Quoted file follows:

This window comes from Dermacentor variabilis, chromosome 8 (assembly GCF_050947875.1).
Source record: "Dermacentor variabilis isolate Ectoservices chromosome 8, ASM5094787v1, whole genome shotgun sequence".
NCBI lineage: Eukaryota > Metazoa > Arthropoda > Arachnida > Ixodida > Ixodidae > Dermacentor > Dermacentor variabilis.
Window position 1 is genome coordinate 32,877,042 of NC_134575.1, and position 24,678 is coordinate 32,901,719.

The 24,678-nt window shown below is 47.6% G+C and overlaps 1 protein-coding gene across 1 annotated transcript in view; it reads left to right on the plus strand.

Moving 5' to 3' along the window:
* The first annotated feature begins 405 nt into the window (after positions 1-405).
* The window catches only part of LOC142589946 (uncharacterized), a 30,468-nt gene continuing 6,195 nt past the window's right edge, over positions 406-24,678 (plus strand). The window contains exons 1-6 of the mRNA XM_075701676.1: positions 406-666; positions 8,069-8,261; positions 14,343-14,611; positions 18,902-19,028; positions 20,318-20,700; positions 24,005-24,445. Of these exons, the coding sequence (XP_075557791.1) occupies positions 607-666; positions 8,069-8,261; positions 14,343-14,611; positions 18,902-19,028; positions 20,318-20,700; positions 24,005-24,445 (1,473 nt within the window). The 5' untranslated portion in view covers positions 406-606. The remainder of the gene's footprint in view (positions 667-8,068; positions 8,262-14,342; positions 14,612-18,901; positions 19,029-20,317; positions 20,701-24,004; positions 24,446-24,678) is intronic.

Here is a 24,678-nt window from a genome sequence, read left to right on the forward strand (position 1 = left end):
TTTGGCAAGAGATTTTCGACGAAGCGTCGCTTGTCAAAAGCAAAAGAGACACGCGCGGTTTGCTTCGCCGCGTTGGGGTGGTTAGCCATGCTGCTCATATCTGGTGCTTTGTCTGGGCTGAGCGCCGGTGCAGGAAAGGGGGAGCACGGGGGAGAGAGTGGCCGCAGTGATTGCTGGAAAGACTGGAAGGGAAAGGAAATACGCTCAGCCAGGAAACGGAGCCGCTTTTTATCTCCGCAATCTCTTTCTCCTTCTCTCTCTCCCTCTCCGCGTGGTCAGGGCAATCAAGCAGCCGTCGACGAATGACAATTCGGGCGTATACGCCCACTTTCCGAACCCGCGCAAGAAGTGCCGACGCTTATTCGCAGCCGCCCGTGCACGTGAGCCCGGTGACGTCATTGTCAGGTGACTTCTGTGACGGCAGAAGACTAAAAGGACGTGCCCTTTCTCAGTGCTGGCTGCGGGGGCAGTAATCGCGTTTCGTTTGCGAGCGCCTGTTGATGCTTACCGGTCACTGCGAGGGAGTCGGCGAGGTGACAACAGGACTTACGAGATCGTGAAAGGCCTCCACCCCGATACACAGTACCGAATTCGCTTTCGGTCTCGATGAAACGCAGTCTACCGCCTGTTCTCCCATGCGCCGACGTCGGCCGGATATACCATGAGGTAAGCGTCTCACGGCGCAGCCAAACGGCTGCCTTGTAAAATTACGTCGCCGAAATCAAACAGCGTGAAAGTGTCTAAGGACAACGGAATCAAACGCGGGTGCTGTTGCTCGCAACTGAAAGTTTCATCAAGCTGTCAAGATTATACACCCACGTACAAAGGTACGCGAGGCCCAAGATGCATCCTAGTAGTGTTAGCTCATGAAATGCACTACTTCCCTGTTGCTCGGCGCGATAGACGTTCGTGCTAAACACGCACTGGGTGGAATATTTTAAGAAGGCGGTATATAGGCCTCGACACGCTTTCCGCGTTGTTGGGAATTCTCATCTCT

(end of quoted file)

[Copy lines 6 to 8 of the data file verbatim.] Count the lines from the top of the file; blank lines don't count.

Moving 5' to 3' along the window:
* The first annotated feature begins 405 nt into the window (after positions 1-405).
* The window catches only part of LOC142589946 (uncharacterized), a 30,468-nt gene continuing 6,195 nt past the window's right edge, over positions 406-24,678 (plus strand). The window contains exons 1-6 of the mRNA XM_075701676.1: positions 406-666; positions 8,069-8,261; positions 14,343-14,611; positions 18,902-19,028; positions 20,318-20,700; positions 24,005-24,445. Of these exons, the coding sequence (XP_075557791.1) occupies positions 607-666; positions 8,069-8,261; positions 14,343-14,611; positions 18,902-19,028; positions 20,318-20,700; positions 24,005-24,445 (1,473 nt within the window). The 5' untranslated portion in view covers positions 406-606. The remainder of the gene's footprint in view (positions 667-8,068; positions 8,262-14,342; positions 14,612-18,901; positions 19,029-20,317; positions 20,701-24,004; positions 24,446-24,678) is intronic.